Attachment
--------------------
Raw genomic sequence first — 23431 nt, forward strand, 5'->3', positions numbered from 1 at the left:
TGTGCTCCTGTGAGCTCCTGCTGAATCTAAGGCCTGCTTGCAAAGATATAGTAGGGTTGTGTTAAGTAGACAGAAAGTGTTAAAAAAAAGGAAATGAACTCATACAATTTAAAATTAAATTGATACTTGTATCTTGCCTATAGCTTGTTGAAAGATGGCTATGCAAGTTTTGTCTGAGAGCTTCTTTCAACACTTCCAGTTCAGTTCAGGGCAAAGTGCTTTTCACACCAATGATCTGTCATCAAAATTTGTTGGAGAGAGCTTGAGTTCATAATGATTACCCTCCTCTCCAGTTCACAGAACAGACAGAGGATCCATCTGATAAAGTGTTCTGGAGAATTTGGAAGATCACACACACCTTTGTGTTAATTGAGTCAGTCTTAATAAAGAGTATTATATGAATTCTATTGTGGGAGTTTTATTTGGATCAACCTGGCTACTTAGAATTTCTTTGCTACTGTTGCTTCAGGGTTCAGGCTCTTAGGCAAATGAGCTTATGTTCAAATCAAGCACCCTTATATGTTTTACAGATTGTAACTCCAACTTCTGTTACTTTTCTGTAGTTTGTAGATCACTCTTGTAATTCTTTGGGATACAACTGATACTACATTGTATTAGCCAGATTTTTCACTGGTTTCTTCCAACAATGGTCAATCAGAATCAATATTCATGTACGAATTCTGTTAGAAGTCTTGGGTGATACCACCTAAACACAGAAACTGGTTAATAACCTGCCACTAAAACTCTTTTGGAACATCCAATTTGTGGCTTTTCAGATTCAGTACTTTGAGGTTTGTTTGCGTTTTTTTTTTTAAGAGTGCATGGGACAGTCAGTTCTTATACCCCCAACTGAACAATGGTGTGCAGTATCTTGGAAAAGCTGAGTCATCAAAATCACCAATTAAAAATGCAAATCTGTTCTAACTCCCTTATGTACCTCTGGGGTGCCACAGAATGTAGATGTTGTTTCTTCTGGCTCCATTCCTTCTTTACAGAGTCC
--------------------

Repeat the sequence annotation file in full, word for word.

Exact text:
Raw genomic sequence first — 23431 nt, forward strand, 5'->3', positions numbered from 1 at the left:
TGTGCTCCTGTGAGCTCCTGCTGAATCTAAGGCCTGCTTGCAAAGATATAGTAGGGTTGTGTTAAGTAGACAGAAAGTGTTAAAAAAAAGGAAATGAACTCATACAATTTAAAATTAAATTGATACTTGTATCTTGCCTATAGCTTGTTGAAAGATGGCTATGCAAGTTTTGTCTGAGAGCTTCTTTCAACACTTCCAGTTCAGTTCAGGGCAAAGTGCTTTTCACACCAATGATCTGTCATCAAAATTTGTTGGAGAGAGCTTGAGTTCATAATGATTACCCTCCTCTCCAGTTCACAGAACAGACAGAGGATCCATCTGATAAAGTGTTCTGGAGAATTTGGAAGATCACACACACCTTTGTGTTAATTGAGTCAGTCTTAATAAAGAGTATTATATGAATTCTATTGTGGGAGTTTTATTTGGATCAACCTGGCTACTTAGAATTTCTTTGCTACTGTTGCTTCAGGGTTCAGGCTCTTAGGCAAATGAGCTTATGTTCAAATCAAGCACCCTTATATGTTTTACAGATTGTAACTCCAACTTCTGTTACTTTTCTGTAGTTTGTAGATCACTCTTGTAATTCTTTGGGATACAACTGATACTACATTGTATTAGCCAGATTTTTCACTGGTTTCTTCCAACAATGGTCAATCAGAATCAATATTCATGTACGAATTCTGTTAGAAGTCTTGGGTGATACCACCTAAACACAGAAACTGGTTAATAACCTGCCACTAAAACTCTTTTGGAACATCCAATTTGTGGCTTTTCAGATTCAGTACTTTGAGGTTTGTTTGCGTTTTTTTTTTTAAGAGTGCATGGGACAGTCAGTTCTTATACCCCCAACTGAACAATGGTGTGCAGTATCTTGGAAAAGCTGAGTCATCAAAATCACCAATTAAAAATGCAAATCTGTTCTAACTCCCTTATGTACCTCTGGGGTGCCACAGAATGTAGATGTTGTTTCTTCTGGCTCCATTCCTTCTTTACAGAGTCC